City of Life and Death (2009) tells the story of the war atrocities of Nanjing China 1937, when the Japanese Imperial Army invaded the former Chinese capital, committing mass murders, ritual rapes and horryfying torture of the citizens. This is not a typical war story, or at least, not one that is told in a typical manner.The Chinese director Lu Chuan chooses not to take sides, prefering to show the realities rather than to offer any particular commentary.
The plot is not a condensed one, but rather slowly building from the destinies of several characters that are entwined, albiet in a somewhat dispersed and ambigous fashion. However, in combination with the slow pace, this functions to only highlight the realities of war as brutal, uncertain and as relative as they are. Sergeant Kadokawa is battling against the Chinese as well as himself in a moral struggle, Miss Jiang is using all her strength and resources to save as many lives as she can from the ruthless Japanese, Lu Xiaonxing fights bravely for his motherland and the besieged capital city, while Mr. Tang is trying to find a compromise between offering his family comfort and security and staying loyal to China. All this is palyed out in a stark black and white pallette which offers a more implied than brutally represented violence, which only serves to make the impression much stronger and harrowing on the viewer.
The most developped character and central through-out (if one may describe him that way given his stoic and measured performance) is Kadokawa, outstandingly portrayed by Hideo Nakaizumi. More educated than the rest of his fellow soldiers, he seems more prone to emotions and thought. He doesn’t cease to fight for his own country but at the same time doesn’t fail to notice the wrong they are doing, struggling to find balance between national loyalty and morale righteousness. For this reason, his actions are confused (to both himself and the viewer), his gestures uncertain in their intentions but undercut by a snese of kindness. This is masterfully conveyed by Nakaizumi, the emotions he develops for the ‘woman of comfort’ are nothing but touching.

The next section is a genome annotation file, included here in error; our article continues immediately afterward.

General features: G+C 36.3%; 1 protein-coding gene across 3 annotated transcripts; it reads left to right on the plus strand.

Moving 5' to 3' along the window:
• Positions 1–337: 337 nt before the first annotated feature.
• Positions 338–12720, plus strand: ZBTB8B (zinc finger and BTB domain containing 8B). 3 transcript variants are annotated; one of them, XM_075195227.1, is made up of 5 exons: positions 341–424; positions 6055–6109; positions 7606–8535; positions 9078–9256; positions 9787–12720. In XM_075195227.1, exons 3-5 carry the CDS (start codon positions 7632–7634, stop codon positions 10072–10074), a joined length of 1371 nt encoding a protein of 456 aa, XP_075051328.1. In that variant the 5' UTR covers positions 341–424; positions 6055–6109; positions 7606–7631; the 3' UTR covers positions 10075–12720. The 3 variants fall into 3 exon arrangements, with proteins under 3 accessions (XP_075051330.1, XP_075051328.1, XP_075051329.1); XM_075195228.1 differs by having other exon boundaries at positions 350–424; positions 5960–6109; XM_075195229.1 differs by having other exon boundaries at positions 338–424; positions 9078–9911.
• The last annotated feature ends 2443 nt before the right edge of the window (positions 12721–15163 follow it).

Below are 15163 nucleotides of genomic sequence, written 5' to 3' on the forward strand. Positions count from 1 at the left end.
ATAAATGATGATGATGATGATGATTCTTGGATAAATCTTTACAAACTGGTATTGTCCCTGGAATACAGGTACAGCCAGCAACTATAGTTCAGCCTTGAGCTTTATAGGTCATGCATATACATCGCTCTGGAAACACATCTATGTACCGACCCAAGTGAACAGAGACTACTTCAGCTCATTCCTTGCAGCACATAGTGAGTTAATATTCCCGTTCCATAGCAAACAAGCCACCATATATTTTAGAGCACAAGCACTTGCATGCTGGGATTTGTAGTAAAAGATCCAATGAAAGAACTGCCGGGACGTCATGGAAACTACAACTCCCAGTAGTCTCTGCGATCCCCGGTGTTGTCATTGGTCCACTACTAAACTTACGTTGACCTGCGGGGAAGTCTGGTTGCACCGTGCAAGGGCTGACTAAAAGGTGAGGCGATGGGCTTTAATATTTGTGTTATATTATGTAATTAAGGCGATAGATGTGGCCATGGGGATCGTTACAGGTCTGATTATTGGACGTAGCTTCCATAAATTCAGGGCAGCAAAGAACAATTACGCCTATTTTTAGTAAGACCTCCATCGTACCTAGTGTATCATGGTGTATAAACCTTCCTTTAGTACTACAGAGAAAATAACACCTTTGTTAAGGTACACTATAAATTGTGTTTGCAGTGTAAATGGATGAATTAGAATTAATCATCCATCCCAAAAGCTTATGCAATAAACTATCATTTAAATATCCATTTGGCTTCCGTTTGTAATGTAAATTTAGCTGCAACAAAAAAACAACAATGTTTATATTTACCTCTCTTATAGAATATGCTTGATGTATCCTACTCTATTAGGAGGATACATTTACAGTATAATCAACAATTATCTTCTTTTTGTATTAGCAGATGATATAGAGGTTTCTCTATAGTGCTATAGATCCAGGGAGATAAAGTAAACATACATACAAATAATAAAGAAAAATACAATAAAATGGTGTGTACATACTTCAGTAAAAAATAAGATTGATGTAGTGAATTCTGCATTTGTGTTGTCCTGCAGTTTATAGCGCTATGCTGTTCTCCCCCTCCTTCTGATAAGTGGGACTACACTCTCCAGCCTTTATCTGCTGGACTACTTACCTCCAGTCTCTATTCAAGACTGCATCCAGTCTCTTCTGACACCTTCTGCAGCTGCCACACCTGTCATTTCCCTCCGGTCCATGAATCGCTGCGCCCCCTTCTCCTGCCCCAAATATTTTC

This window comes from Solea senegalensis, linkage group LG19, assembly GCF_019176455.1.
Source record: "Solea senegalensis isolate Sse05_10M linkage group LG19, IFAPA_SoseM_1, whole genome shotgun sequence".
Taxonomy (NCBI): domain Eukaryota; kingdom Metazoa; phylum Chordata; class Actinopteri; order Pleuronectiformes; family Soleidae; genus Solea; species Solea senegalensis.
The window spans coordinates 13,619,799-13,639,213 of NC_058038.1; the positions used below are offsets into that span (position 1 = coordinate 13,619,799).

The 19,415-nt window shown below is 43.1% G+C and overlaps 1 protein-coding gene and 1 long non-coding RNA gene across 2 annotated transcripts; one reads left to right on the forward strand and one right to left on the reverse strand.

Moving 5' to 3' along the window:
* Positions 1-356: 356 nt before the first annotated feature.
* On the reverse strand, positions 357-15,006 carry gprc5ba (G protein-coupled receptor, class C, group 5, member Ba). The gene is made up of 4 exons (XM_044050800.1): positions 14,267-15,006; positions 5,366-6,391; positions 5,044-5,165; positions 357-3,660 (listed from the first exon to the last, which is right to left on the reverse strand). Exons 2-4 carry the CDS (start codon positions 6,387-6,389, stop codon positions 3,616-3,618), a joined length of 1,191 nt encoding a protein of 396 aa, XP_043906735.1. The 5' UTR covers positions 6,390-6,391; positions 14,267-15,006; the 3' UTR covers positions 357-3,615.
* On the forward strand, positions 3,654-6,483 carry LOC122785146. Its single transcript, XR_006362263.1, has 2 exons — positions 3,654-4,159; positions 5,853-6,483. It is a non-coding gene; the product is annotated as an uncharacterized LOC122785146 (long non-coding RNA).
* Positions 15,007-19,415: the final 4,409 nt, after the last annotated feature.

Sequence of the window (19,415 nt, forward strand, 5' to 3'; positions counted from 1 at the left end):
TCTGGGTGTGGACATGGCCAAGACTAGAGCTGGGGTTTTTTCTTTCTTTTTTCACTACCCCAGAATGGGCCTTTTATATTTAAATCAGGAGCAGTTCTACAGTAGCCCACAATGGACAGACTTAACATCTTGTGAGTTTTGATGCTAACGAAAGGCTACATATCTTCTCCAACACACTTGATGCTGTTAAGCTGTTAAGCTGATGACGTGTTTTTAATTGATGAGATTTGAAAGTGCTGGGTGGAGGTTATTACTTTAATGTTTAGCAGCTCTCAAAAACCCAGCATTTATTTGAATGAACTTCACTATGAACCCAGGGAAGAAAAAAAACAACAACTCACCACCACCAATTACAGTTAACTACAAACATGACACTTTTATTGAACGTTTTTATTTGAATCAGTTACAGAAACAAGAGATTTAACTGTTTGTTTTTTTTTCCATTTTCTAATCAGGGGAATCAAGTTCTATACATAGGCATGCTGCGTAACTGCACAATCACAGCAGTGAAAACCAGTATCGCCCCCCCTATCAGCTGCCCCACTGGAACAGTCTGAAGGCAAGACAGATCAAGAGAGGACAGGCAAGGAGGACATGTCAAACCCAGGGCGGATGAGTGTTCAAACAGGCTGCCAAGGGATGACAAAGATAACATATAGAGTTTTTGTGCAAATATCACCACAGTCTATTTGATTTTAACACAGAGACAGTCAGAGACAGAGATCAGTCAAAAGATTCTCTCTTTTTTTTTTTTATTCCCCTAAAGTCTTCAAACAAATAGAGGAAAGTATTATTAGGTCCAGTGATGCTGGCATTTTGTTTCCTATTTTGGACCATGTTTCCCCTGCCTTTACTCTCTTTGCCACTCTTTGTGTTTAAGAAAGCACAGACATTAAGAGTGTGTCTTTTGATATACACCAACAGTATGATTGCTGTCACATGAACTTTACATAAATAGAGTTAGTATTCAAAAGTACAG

Even though it was filmed in colour, City of Life and Death is shown in black and white, which adds a certain gravity, a more realistic edge to it. What is more, the image and composition are outstanding, trade marked by close-ups of faces, lingering on the pained eyes of characthers , with scenes of empty devasted and deseted spaces contrasted with the overcrowded panic of interiors.The sound design is worth special mention, with hardly any music used (its presence felt only to emphasize the most dramatic of moments). The clear, crisp sound of gun blasts or explosions or a piercing scream are never as ominous or disturbing as the long moments of pressing silence throughout the film.
Although quite slow and calm (as much as a war film can be), its power lies beneath the surface, in the deep contrasts it puts together – of life becoming death and death becoming a way of life, of darkness and light, of smiles on blood stained faces and of songs of victory stopped by a wave of fatal bullets. City of Life and Death is a film in which life is almost impossible and even the luxury of death is denied.
Sabina Pasaniuc (CUEAFS)